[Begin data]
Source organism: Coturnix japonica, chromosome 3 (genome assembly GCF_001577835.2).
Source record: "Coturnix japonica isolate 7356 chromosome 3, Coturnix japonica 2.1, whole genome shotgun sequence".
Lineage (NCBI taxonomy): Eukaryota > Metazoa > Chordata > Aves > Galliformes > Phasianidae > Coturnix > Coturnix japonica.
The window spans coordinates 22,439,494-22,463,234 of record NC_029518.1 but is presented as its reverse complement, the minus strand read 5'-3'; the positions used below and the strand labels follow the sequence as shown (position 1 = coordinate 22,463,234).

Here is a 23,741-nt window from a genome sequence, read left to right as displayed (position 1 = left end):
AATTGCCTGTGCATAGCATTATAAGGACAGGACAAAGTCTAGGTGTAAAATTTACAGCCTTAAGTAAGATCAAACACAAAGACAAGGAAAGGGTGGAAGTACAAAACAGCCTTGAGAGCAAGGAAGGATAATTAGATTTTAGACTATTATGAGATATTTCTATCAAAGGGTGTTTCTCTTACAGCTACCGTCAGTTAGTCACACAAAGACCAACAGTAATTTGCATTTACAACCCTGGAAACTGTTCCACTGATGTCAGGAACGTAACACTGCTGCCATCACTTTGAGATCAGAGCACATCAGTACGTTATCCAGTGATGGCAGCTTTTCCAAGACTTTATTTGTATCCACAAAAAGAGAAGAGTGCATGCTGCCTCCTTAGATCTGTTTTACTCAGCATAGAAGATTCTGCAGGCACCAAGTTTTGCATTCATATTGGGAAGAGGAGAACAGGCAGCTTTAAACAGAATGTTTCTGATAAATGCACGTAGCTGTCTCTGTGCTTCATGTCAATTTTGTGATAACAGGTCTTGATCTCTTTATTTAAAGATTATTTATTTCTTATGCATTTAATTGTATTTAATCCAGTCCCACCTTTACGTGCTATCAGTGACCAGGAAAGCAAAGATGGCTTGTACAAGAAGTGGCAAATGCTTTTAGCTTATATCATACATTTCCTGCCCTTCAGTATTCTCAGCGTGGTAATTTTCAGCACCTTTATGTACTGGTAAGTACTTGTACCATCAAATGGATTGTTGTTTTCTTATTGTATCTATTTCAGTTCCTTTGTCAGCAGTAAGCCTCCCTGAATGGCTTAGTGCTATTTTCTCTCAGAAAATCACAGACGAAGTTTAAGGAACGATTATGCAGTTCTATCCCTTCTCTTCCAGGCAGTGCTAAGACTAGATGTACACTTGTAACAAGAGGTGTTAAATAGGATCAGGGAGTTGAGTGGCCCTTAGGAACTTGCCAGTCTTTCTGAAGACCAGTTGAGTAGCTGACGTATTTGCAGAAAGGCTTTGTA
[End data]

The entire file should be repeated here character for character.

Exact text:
Source organism: Coturnix japonica, chromosome 3 (genome assembly GCF_001577835.2).
Source record: "Coturnix japonica isolate 7356 chromosome 3, Coturnix japonica 2.1, whole genome shotgun sequence".
Lineage (NCBI taxonomy): Eukaryota > Metazoa > Chordata > Aves > Galliformes > Phasianidae > Coturnix > Coturnix japonica.
The window spans coordinates 22,439,494-22,463,234 of record NC_029518.1 but is presented as its reverse complement, the minus strand read 5'-3'; the positions used below and the strand labels follow the sequence as shown (position 1 = coordinate 22,463,234).

Here is a 23,741-nt window from a genome sequence, read left to right as displayed (position 1 = left end):
AATTGCCTGTGCATAGCATTATAAGGACAGGACAAAGTCTAGGTGTAAAATTTACAGCCTTAAGTAAGATCAAACACAAAGACAAGGAAAGGGTGGAAGTACAAAACAGCCTTGAGAGCAAGGAAGGATAATTAGATTTTAGACTATTATGAGATATTTCTATCAAAGGGTGTTTCTCTTACAGCTACCGTCAGTTAGTCACACAAAGACCAACAGTAATTTGCATTTACAACCCTGGAAACTGTTCCACTGATGTCAGGAACGTAACACTGCTGCCATCACTTTGAGATCAGAGCACATCAGTACGTTATCCAGTGATGGCAGCTTTTCCAAGACTTTATTTGTATCCACAAAAAGAGAAGAGTGCATGCTGCCTCCTTAGATCTGTTTTACTCAGCATAGAAGATTCTGCAGGCACCAAGTTTTGCATTCATATTGGGAAGAGGAGAACAGGCAGCTTTAAACAGAATGTTTCTGATAAATGCACGTAGCTGTCTCTGTGCTTCATGTCAATTTTGTGATAACAGGTCTTGATCTCTTTATTTAAAGATTATTTATTTCTTATGCATTTAATTGTATTTAATCCAGTCCCACCTTTACGTGCTATCAGTGACCAGGAAAGCAAAGATGGCTTGTACAAGAAGTGGCAAATGCTTTTAGCTTATATCATACATTTCCTGCCCTTCAGTATTCTCAGCGTGGTAATTTTCAGCACCTTTATGTACTGGTAAGTACTTGTACCATCAAATGGATTGTTGTTTTCTTATTGTATCTATTTCAGTTCCTTTGTCAGCAGTAAGCCTCCCTGAATGGCTTAGTGCTATTTTCTCTCAGAAAATCACAGACGAAGTTTAAGGAACGATTATGCAGTTCTATCCCTTCTCTTCCAGGCAGTGCTAAGACTAGATGTACACTTGTAACAAGAGGTGTTAAATAGGATCAGGGAGTTGAGTGGCCCTTAGGAACTTGCCAGTCTTTCTGAAGACCAGTTGAGTAGCTGACGTATTTGCAGAAAGGCTTTGTA